Dreams to Remember
Otis Redding, Stax Records, and the Transformation of Southern Soul
A soul icon and the southern music he helped popularize come to life in this moving requiem.
When he died in one of rock's string of tragic plane crashes, Otis Redding was only twenty-six, yet already the avatar of a new kind of soul music. The beating heart of Memphis-based Stax Records, he had risen to fame belting out gospel-flecked blues in stage performances that seemed to ignite not only a room but an entire generation. If Berry Gordy's black-owned kingdom in Motown showed the way in soul music, Redding made his own way, going where not even his two role models who had preceded him out of Macon, Georgia—Little Richard and James Brown—had gone.
Now, in this transformative work, New York Times Notable Book author Mark Ribowsky contextualizes his subject's short career within the larger cultural and social movements of the era, tracing the crooner's rise from preacher's son to a preacher of three-minute soul sermons. And what a quick rise it was. At the tender age of twenty-one, Redding needed only a single unscheduled performance to earn a record deal, his voice so "utterly unique" (Atlantic) that it catapulted him on a path to stardom and turned a Memphis theater-turned-studio into a music mecca. Soon he was playing at sold-out venues across the world, from Finsbury Park in London to his ultimate conquest, the 1967 Monterrey Pop Festival in California, where he finally won over the flower-power crowd.
Still, Redding was not always the affable, big-hearted man's man the PR material painted him to be. Based on numerous new interviews and prodigious research, Dreams to Remember reintroduces an incredibly talented yet impulsive man, one who once even risked his career by shooting a man in the leg. But that temperament masked a deep vulnerability that was only exacerbated by an industry that refused him a Grammy until he was in his grave—even as he shaped the other Stax soul men around him, like Wilson Pickett, Sam and Dave, and Booker T. and The MG's.
As a result, this requiem is one of great conquest but also grand tragedy: a soul king of truth, a mortal man with an immortal voice and a pain in his heart. Now he, and the forces that shaped his incomparable sound, are reclaimed, giving us a panoramic of an American original who would come to define an entire era, yet only wanted what all men deserve—a modicum of respect and a place to watch the ships roll in and away again.
Praise For Dreams to Remember: Otis Redding, Stax Records, and the Transformation of Southern Soul…
— James Gavin
Subtly passionate…. What Mark Ribowsky has done here is to describe someone who was, not divine, but as godlike as a human can be.
— David Kirby
A fascinating tale of the artist and his musical era.
— Dave Shiflett
Ribowsky's focus on Redding adds a new slant regarding how the singer also wanted to remain independent of [Stax]…. Ribowsky—a veteran chronicler of musical and athletic heroes—also combines thorough descriptions of Redding's songs, and global audiences' growing appreciation for soul, with the social changes of the 1960s.
— Aaron Cohen
Ribowsky has labored hard to get at [Redding’s] emotional center. Unlike other performers who died far too young, Redding’s death did not come out of abuse, and though he suffered, it was a universal human suffering—a pain in the heart that, partnered with unerring musical instinct, personal strength, and a little tenderness, he transformed into art. Ribowsky goes into the seamy side of the record business but also the sheer beauty and magic of the sixties soul music that Redding epitomized.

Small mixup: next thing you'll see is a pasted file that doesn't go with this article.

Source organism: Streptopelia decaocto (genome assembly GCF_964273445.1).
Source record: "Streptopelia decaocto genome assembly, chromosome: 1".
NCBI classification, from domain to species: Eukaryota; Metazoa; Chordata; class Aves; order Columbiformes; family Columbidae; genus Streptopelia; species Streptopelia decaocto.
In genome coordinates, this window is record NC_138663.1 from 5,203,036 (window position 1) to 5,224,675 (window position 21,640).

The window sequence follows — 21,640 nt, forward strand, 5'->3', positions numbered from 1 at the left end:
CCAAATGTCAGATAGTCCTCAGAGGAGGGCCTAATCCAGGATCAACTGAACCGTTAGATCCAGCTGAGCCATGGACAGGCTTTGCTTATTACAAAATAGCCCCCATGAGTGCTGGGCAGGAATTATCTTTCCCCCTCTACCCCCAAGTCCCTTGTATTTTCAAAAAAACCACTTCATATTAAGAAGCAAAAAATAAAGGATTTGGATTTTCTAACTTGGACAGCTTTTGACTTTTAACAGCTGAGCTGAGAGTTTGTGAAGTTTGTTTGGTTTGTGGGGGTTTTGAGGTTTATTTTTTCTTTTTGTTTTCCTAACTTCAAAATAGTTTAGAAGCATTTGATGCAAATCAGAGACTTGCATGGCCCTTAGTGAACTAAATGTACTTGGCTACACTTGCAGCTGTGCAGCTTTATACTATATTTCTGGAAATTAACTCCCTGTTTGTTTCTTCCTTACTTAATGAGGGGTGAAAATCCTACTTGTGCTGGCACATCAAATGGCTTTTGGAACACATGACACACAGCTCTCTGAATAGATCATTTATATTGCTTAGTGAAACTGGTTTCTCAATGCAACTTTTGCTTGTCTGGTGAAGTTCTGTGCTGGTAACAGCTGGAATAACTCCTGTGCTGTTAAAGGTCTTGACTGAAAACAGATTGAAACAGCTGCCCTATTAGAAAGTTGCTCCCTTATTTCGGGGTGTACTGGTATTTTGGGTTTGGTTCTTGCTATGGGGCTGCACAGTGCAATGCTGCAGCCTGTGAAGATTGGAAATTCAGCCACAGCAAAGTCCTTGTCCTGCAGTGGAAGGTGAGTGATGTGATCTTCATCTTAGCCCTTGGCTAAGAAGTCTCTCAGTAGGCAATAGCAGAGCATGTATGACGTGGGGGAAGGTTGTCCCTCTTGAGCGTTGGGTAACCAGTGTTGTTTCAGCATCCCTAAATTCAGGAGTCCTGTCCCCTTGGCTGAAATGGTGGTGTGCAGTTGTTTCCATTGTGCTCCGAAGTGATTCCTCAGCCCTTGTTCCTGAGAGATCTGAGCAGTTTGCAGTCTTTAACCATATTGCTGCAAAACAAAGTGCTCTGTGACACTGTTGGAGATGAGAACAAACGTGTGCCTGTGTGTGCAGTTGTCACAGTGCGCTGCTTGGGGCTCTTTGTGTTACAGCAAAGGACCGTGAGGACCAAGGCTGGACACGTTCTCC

— Mark Levine
[A]n engaging account of Redding’s rise to stardom and the parallel story of Stax/Volt…. Insightful and informative.
— Michelle Jones
This book looks at the bigger picture beyond the details of the soul legend's life, giving a sense of how he fit into the civil rights movement and music as a whole. Ribowsky spins some compelling what-ifs about Redding had he lived, speculating about his musical evolution and how he might have gotten along with later stars like Jimi Hendrix.
— Andy Lewis
Ribowsky's meticulous biography makes it clear that Arthur Conley's 1967 hit ‘Sweet Soul Music’ (co-written by Redding) got it wrong. James Brown wasn't ‘the king of them all, y'all.’ Otis was.
— Bruce Jacobs
A rousing storyteller, Ribowsky energetically chronicles Redding’s rise from local singer to the King of Soul…. Ribowsky’s book is a fast-paced and entertaining tale of a man, a time and a place where black and white musicians, in spite of the racial tensions swirling around them, came together simply by playing the sweet soul music that transcends any divisions.
— Henry L. Carrigan Jr.
Ribowsky here has penned the definitive look at the life and career of Otis Redding thus far. More importantly, he offers a sort of parallel book about the political and social implications of ‘Southern Soul’ music in the ‘60s, as well as the story of Stax Records, Redding’s label where he was also the undisputed marquee artist…. In Dreams to Remember, listeners can find a new appreciation for this “King of Soul” whose reign was all too brief.
— Bob Ruggiero
The best…Otis Redding biography to date…. The soul and R&B singers and rappers who have come along in the nearly half-century since [Redding’s] death owe him a huge debt of gratitude.
— George de Stefano
In Dreams to Remember, Mark Ribowsky covers the Otis Redding saga beginning with Redding’s age-fifteen experience singing in the Macon, Georgia clubs with songstress Gladys Williams; moving on to work with showy guitarist Johnny Jenkins; and all-the-while observing the successes of fellow Maconites Little Richard and James Brown…. This life story is well-researched and documented.
— Peter Furlong
Liveright, 9780871408730, 400pp.
Publication Date: June 1, 2015